Proud of S, for going into the city, despite the challenges that it took her to get there – for following her heart and making her big dreams a reality. But also, for being level-headed and humble, even when she recently was inches away from George Clooney, John Goodman, and Bill Murray. Proud of G, for leaving high-school where she hated it – to going off to college, loving it, and growing into this mature young lady. You are far better than I was at your age and as I have always told you, college is really where you will shine. No matter what, I will always be your ‘mentor’ :). Proud of S & D, for going off to the schools of their dreams and making these dreams an eventual reality. For coming from a small high school to jumping into these giant universities, but finding your niche and group of friends and for really having the time of your lives. I am so excited for both of your futures and we all  know that we will see your names in lights. For A, who is already changing lives, in only your second semester of college. I don’t need to tell you how proud I am of you for going after these crazy dreams of yours, because you and I both know that your dedication to becoming a doctor is what will get you there, no matter how difficult that road may be. And for C, who will forever remind me of myself. For really being a friend and for going after those journalism dreams – even after you had a minor setback with schools. Being proud of every single one of you girls doesn’t even cover it.

It was within those four walls that we all felt every emotion – we laughed, cried, joked, and fought. My God, did we fight. No one has seen me in the same way that my coworkers have. Good, bad, ugly – they saw it all. Our job was our safe haven – no matter how many negative things were going on in our personal lives outside of work, we always had a place to go. Even on the most stressful days, there was always  some element of fun. We laughed every single day and most importantly, it was here that I gained an extended family with whom I was able to share the bulk of my fondest memories, both inside and outside of work, for the last nine years.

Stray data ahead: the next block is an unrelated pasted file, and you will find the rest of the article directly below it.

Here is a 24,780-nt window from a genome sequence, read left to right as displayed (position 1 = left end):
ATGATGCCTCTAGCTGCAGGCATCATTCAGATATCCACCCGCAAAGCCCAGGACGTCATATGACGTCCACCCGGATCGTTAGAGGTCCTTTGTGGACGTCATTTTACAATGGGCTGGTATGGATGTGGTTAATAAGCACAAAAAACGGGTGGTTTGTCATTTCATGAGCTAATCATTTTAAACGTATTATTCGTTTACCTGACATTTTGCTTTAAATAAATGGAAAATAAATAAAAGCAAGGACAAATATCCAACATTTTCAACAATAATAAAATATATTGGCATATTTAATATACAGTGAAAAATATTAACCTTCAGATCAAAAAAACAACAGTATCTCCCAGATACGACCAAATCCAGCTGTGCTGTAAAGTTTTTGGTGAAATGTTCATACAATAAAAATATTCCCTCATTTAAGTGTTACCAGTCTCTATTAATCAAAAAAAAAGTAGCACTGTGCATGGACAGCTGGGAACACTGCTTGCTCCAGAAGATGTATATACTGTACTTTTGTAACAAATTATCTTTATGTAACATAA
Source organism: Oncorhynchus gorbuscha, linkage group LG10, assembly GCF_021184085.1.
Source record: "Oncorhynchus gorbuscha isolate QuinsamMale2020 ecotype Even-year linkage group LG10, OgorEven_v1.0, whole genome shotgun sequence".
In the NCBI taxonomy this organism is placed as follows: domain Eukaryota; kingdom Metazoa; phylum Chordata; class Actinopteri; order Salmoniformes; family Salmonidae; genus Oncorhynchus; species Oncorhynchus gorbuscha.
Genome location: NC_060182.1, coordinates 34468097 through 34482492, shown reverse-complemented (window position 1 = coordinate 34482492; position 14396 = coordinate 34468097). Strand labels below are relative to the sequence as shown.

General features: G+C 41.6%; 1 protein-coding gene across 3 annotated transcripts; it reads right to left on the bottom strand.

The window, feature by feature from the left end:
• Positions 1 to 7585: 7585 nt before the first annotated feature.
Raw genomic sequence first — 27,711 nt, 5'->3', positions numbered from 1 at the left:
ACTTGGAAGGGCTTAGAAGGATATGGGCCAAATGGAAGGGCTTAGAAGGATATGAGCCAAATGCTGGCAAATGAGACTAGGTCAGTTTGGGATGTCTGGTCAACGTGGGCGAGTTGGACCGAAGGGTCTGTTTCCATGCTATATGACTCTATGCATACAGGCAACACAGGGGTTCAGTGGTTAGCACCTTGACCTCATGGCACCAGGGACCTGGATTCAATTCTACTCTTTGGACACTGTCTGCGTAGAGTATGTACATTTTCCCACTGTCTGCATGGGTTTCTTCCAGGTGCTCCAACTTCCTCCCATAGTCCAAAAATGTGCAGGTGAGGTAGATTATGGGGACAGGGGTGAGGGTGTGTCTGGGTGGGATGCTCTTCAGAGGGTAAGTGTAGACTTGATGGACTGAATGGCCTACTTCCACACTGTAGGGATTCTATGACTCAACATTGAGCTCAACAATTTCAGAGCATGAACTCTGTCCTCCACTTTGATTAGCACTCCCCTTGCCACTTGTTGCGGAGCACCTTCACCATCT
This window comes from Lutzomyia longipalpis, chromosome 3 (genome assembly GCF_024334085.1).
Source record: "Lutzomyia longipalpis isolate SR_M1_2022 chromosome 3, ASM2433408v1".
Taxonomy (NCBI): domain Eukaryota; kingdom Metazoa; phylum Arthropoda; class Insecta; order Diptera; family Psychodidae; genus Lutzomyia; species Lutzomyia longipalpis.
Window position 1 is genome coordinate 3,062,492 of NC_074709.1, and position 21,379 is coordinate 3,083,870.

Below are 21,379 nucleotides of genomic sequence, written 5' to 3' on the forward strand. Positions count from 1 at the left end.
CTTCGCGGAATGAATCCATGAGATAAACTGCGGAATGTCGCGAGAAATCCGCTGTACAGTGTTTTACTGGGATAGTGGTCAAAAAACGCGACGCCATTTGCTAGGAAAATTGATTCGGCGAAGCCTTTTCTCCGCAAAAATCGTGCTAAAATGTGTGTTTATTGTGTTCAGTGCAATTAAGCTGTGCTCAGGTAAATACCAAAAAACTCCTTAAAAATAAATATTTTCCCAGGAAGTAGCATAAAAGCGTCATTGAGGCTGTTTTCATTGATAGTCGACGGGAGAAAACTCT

Tuesday night was my last shift – the end of such an epic saga. Never again will I work with my best friend or my brother. Never again will I work with teenagers – unless, of course, they are my clients. Never again will I work for those same incredible people. Never again will I look at an Auntie Anne’s, or even a mall, the same. I said goodbye to the biggest part of me this week. The biggest part of my life, the only constant. And while I closed this chapter of my book and said goodbye to a job that I never knew would mean so much to me, I am also opening the door to the future and to endless possibilities. The unknown future should terrify me, but at the same time, it’s the not knowing that excites me. I have the utmost confidence in myself and in my coworkers and know that no matter what direction we take and where we are headed, we are all going to do something great.

So sure, it was just a pretzel place. It was my first job. It was food retail. But, it was the biggest part of my life thus far. I am a better person today because of it and I have the best stories and relationships that will genuinely last far beyond those four walls.

To every single one of my coworkers and anyone I’ve had the pleasure of working with, whether it be now or at any point in the last 9 years, thank you for being the biggest part of my life, thank you for being my backbone and being part of the place that kept me together when things outside of work fell apart, thank you for being my family – near or far, you’ll always hold a piece of my heart.

I’ve heard it said that people come into our lives for a reason, bringing something we must learn and we are led to those to help us most to grow if we let them, and we help them in return. Well, I don’t know if I believe that’s true, but I know I’m who I am today, because I knew you.” ‘For Good,’ Wicked

The title of this post is from the song, “Long Live” by Taylor Swift